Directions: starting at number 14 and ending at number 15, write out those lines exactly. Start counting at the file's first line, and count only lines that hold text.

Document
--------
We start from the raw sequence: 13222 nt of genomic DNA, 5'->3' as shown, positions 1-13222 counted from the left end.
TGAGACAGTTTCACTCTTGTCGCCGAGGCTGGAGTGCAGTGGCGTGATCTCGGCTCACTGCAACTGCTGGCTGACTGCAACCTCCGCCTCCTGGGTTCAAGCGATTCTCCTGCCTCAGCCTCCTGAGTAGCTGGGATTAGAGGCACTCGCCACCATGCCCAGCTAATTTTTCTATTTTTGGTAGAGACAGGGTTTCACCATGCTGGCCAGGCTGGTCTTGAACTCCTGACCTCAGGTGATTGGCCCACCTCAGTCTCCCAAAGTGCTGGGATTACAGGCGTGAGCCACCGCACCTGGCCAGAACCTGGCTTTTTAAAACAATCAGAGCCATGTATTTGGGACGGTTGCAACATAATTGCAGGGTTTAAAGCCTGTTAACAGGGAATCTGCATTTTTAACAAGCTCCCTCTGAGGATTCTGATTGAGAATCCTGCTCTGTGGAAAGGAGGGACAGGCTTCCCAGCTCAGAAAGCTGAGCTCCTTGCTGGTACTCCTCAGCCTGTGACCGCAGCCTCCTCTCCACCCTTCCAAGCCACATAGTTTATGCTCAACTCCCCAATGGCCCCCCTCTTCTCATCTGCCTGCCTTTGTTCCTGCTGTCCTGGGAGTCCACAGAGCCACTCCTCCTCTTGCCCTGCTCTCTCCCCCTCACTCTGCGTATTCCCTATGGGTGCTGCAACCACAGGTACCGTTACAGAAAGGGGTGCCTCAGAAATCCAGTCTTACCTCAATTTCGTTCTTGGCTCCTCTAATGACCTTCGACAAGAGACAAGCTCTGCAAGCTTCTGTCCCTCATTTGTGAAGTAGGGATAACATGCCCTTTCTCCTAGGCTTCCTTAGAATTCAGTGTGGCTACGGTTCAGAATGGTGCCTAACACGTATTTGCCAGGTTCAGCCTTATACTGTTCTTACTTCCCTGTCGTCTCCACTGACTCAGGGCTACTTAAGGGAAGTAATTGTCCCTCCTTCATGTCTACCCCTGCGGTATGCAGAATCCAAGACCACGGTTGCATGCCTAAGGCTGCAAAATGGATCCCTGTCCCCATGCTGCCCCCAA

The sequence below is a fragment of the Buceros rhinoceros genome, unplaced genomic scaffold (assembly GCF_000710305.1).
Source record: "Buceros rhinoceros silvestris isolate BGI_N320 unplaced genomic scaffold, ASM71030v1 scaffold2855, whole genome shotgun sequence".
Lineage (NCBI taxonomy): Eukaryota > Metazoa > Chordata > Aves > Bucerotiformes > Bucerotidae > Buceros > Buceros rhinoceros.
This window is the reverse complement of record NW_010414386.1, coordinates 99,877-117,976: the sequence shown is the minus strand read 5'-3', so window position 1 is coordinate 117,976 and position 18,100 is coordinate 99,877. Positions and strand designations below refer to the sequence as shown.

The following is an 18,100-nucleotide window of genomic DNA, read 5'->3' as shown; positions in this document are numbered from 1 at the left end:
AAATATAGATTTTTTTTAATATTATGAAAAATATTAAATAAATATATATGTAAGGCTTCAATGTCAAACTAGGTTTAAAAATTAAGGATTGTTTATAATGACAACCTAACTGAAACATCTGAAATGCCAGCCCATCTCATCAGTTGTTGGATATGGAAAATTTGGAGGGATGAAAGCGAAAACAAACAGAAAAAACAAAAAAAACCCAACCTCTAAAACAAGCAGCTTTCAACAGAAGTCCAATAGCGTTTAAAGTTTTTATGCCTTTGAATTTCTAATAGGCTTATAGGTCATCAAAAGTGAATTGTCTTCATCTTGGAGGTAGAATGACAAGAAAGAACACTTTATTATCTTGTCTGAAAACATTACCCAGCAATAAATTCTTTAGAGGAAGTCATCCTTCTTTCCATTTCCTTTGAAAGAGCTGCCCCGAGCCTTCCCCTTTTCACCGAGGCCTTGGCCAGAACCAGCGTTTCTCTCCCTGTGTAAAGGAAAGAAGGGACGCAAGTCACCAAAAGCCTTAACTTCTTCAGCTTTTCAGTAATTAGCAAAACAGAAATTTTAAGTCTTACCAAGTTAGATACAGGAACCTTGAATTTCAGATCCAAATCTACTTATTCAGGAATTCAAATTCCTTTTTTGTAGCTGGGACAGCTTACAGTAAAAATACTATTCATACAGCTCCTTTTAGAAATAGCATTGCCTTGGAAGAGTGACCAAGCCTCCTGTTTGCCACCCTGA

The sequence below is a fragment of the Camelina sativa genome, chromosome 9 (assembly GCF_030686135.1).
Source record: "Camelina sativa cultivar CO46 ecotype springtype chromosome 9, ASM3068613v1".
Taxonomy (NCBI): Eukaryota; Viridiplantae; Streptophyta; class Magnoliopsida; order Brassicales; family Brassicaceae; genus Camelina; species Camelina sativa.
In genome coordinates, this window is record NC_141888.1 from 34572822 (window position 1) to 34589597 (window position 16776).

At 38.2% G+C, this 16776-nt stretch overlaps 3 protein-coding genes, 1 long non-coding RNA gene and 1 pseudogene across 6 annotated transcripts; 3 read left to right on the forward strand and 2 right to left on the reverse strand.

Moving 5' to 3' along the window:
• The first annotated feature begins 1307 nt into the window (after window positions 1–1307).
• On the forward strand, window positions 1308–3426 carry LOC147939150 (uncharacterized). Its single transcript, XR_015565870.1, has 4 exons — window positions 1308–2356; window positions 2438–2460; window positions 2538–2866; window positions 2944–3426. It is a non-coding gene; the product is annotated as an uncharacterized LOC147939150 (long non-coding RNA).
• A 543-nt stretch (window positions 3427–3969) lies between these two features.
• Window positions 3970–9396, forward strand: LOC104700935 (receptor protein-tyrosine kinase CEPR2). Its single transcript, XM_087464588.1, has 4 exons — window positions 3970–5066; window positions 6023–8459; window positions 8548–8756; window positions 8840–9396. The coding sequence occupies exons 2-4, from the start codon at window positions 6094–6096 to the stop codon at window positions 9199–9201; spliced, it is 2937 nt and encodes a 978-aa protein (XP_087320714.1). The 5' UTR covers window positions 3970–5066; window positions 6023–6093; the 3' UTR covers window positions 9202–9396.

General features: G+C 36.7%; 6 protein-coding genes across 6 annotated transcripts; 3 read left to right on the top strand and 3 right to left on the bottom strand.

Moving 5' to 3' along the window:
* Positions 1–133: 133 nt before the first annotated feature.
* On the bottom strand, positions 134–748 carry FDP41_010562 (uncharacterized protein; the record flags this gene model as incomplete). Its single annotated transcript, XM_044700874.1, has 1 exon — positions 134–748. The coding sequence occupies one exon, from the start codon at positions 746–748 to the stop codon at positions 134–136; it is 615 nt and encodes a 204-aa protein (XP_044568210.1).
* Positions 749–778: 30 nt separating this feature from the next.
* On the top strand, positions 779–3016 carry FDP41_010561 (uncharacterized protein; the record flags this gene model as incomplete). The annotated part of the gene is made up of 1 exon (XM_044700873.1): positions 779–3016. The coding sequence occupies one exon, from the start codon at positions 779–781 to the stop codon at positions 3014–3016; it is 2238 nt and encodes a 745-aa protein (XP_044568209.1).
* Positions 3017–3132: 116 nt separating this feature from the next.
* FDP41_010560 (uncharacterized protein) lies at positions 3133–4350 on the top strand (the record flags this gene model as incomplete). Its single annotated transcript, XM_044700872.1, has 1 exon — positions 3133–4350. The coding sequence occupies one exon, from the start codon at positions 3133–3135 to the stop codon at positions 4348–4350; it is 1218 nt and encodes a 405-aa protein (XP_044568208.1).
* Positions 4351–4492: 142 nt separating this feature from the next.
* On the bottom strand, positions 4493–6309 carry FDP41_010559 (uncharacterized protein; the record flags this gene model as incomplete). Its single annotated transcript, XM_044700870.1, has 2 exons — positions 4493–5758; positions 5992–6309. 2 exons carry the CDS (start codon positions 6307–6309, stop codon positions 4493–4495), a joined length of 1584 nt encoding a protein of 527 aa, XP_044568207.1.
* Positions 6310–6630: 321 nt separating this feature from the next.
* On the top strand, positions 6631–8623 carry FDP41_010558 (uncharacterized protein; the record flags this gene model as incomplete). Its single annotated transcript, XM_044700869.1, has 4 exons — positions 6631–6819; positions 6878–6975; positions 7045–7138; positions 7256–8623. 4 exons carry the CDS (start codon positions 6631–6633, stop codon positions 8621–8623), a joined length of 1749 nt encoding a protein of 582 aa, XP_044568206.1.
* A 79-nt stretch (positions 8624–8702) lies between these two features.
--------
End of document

Moving 5' to 3' along the window:
• The first annotated feature begins 1307 nt into the window (after window positions 1–1307).